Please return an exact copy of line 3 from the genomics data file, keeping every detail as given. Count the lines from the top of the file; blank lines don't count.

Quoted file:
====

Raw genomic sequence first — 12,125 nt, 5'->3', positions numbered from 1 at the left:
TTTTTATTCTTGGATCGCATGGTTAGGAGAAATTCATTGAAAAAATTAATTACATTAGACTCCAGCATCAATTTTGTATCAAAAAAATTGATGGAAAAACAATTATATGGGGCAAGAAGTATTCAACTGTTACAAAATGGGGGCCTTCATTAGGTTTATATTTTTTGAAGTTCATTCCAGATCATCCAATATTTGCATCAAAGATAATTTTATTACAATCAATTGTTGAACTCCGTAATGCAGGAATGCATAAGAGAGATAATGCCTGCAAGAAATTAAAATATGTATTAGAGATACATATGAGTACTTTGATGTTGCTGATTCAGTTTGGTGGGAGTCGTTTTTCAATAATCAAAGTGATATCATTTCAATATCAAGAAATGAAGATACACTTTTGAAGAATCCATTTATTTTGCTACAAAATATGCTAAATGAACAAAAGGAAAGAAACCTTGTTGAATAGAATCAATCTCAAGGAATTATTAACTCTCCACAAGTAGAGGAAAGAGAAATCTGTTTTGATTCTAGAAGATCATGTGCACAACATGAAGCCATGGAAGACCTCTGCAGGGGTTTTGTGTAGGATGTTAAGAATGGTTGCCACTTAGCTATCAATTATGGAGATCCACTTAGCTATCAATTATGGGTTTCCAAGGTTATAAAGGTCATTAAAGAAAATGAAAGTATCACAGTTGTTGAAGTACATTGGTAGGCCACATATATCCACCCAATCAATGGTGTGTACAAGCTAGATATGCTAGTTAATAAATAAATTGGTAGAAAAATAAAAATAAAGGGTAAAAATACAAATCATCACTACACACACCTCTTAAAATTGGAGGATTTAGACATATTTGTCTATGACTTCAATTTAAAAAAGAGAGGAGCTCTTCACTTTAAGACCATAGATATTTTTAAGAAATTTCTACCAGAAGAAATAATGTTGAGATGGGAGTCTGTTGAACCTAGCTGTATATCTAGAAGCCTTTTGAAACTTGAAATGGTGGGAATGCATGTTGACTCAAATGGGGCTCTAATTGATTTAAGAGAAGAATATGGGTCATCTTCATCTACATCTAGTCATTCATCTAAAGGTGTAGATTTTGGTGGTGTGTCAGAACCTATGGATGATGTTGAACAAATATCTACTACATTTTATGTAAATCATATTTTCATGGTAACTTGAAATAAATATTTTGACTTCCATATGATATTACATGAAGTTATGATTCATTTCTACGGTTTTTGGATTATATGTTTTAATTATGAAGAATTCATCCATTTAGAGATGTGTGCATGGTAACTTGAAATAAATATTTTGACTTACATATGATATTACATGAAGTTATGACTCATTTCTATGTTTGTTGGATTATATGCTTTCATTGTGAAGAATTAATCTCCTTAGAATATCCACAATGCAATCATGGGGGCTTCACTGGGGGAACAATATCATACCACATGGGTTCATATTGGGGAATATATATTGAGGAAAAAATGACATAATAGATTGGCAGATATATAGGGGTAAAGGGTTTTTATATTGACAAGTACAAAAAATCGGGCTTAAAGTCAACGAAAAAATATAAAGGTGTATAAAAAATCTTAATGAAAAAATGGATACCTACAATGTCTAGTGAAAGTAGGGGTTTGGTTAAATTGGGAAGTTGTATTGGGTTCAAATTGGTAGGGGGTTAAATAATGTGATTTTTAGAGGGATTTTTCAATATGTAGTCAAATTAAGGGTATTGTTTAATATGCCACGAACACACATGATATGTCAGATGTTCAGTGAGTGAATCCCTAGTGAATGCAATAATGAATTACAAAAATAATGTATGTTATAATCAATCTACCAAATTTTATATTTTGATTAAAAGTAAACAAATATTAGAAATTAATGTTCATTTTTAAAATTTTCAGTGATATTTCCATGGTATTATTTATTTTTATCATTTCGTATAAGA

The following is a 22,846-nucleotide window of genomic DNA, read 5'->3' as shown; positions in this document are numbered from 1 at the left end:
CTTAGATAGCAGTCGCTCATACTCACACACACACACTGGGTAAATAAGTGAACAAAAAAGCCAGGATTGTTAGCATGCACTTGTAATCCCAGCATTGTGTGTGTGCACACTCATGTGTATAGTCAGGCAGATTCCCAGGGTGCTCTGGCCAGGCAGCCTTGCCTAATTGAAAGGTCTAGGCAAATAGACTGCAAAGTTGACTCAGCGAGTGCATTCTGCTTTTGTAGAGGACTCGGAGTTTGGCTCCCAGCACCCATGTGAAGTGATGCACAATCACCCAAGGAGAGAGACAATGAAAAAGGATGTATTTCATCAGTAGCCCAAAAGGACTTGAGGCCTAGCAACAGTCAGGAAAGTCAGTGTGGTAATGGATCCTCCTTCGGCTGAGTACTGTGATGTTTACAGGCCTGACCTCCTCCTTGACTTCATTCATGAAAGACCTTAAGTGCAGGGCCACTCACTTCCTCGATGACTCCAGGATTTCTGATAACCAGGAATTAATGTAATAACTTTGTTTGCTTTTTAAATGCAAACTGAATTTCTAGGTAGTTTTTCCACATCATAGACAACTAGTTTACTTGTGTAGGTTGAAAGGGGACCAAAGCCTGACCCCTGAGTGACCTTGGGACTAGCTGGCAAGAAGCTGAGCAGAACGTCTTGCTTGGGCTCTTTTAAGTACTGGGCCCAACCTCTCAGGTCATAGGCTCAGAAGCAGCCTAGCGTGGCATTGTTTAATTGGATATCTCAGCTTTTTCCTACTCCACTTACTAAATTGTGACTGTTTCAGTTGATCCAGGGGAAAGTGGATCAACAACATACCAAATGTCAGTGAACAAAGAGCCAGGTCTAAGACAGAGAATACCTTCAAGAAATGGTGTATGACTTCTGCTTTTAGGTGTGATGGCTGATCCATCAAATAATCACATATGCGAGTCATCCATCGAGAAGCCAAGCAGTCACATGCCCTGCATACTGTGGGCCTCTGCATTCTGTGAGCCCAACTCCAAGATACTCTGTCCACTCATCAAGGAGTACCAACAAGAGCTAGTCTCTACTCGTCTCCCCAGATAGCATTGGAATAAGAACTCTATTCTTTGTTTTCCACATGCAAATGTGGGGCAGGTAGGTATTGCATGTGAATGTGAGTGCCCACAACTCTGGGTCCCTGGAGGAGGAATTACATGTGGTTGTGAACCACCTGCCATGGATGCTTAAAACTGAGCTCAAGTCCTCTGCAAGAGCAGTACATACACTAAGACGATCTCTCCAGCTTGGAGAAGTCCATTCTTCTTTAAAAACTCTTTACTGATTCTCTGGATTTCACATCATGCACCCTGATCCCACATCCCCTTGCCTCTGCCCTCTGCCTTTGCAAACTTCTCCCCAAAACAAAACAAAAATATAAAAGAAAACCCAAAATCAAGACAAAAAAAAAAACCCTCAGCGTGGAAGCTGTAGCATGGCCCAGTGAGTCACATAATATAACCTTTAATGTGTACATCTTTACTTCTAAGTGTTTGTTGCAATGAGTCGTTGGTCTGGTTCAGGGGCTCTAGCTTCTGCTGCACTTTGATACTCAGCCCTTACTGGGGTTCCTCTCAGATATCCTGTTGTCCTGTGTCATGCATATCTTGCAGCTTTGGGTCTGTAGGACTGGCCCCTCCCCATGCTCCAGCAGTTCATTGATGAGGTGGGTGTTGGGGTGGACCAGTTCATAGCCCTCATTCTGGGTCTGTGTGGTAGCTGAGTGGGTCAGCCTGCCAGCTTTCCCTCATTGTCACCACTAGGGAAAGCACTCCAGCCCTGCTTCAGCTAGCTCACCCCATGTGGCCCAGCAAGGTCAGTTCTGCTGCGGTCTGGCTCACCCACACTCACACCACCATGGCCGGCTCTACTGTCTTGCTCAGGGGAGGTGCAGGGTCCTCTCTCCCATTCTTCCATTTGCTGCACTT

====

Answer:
The following is a 22,846-nucleotide window of genomic DNA, read 5'->3' as shown; positions in this document are numbered from 1 at the left end: